What is it that makes a memorable movie quote? Some are funny in themselves, or in context, some are poignant, some are surreal, some evoke a happy memory of watching a particular movie, a moment in it, or the time when it was watched. Here are a few that have appealed to me - some well known, some less so.
The Princess Bride (1987): William Goldman's screenplay, based on his spoof fairytale novel, contains many gems, including: "As you wish"; "Hello. My name is Inigo Montoya. You killed my father. Prepare to die"; "Inconceivable!".
The Elephant Man (1980): The tragic story of severely deformed Joseph (called John in the movie) Merrick had a big impact on me when I was a kid. The best-known line from the screenplay by Christopher De Vore, Eric Bergren and director David Lynch: "I am not an animal! I am a human being! I am a man!"
Psycho (1960): Forget the misbegotten remake, stick with the original Hitchcock movie adapted by Joseph Stefano from Robert Bloch's novel: "Well, a boy's best friend is his mother"; "We all go a little bad sometimes. Haven't you?"; "They'll see, and they'll know, and they'll say, 'Why, she wouldn't even harm a fly'."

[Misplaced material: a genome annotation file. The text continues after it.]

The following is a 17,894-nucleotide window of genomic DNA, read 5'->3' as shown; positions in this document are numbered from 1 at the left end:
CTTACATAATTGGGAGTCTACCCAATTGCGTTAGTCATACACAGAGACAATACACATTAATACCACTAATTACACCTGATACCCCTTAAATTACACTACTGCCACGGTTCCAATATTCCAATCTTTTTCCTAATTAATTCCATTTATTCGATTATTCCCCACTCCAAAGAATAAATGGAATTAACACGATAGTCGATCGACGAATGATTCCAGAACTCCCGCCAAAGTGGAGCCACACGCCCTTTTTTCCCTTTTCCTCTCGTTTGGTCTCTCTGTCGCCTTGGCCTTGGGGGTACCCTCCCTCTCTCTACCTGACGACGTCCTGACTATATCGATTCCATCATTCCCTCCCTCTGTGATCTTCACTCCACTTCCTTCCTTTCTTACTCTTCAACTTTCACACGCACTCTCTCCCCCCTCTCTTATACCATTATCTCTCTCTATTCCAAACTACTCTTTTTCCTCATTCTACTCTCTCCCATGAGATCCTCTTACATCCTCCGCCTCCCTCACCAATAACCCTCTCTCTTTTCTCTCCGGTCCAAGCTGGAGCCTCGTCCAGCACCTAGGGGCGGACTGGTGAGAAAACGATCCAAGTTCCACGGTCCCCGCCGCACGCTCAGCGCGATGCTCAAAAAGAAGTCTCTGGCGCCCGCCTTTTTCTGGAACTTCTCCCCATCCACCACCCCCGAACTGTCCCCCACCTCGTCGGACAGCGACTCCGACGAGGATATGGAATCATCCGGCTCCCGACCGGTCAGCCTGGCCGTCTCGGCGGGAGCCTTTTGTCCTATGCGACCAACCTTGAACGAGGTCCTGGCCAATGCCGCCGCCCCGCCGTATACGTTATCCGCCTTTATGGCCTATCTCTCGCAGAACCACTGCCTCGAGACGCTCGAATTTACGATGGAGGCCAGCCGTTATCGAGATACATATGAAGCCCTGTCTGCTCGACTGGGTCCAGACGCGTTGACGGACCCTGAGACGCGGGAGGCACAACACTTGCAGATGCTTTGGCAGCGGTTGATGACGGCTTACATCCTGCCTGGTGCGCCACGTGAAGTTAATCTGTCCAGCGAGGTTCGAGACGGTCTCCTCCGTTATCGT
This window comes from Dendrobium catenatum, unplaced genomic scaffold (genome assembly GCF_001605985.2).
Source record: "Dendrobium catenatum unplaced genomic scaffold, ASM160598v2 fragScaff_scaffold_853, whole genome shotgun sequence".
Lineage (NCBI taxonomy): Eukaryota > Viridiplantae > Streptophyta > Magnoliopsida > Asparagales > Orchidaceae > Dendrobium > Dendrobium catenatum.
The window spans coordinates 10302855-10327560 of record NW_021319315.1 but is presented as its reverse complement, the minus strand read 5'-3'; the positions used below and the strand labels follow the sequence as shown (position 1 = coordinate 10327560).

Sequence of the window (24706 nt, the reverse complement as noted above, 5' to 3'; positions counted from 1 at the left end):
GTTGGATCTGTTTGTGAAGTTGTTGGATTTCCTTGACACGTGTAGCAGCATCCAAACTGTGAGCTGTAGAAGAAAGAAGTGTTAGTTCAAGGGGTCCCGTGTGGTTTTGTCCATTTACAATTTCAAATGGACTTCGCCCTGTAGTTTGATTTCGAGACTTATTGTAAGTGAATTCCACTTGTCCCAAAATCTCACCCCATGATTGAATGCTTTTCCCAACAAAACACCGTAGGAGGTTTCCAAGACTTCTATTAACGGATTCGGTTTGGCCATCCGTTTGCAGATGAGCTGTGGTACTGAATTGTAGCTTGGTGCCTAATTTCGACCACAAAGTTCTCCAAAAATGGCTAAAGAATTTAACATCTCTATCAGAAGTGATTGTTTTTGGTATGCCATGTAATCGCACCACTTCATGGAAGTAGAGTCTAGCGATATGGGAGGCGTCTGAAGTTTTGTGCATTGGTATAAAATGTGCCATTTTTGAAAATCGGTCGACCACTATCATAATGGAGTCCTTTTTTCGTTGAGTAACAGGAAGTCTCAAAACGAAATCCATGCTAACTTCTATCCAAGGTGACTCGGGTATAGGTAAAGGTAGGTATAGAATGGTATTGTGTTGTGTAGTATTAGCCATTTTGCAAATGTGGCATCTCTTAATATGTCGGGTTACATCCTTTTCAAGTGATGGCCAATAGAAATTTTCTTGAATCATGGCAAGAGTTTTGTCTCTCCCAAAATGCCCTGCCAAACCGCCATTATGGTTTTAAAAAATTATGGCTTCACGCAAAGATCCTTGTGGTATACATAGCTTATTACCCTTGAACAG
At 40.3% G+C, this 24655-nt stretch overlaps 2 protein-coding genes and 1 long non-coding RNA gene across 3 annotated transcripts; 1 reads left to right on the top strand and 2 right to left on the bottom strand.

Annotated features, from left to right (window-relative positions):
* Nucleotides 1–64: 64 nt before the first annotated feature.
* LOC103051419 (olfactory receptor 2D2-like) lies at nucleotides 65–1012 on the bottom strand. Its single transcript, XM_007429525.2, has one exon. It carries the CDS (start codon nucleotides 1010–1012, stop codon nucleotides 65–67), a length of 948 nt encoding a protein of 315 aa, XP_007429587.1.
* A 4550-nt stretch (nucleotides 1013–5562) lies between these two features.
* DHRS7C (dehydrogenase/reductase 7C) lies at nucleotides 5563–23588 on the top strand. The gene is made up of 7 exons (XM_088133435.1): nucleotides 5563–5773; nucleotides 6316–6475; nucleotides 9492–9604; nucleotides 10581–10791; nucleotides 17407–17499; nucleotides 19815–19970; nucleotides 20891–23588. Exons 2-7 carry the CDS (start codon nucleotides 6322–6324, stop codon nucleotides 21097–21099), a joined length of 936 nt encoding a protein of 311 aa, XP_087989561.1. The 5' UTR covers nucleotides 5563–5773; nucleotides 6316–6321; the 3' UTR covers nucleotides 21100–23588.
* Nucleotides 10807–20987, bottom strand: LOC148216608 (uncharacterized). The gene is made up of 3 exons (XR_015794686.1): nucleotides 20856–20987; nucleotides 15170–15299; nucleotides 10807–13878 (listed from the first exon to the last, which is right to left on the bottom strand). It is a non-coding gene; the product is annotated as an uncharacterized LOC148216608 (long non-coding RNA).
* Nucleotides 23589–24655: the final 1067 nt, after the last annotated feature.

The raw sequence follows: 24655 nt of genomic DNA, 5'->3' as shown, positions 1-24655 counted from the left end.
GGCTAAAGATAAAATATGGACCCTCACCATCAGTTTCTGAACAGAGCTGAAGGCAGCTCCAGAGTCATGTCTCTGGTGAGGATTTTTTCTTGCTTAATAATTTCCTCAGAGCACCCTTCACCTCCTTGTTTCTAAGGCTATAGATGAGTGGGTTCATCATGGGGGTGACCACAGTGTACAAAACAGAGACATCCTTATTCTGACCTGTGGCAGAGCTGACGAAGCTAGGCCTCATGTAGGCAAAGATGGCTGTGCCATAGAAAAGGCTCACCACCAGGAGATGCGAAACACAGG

Ace in the Hole (1951): Director Billy Wilder co-wrote this cynical excoriation of journalism and human nature with Lesser Samuels and Walter Newman: "I've met some hard-boiled eggs in my life but you - you're 20 minutes"; "I don't go to church. Kneeling bags my nylons."
Duck Soup (1933): One of the best of the Marx Brothers comedies, written by Bert Kalmar, Harry Ruby, Arthur Sheekman and Nat Perrin. It has many funny lines, exchanges and visual gags. One of my favourites: "Remember, you're fighting for this woman's honour, which is probably more than she ever did."
Citizen Kane(1941): The Oscar-winning script by Herman Mankiewicz and director Orson Welles begins with "Rosebud", of course, but a couple of lines from the character Bernstein resonate: ''Old age. It's the only disease, Mr Thompson, that you don't look forward to being cured of"; "Well, it's no trick to make a lot of money ... if all you want is to make a lot of money."
North by Northwest(1959): Another Alfred Hitchcock-directed thriller with lovely dialogue by Ernest Lehman including: "You gentlemen aren't REALLY trying to kill my son, are you?"
Casablanca (1942): The Epstein twins and Howard Koch (and others) filled this film with memorable lines, including Humphrey Bogart's reaction to the revelations of a Nazi dossier: "Are my eyes really brown?"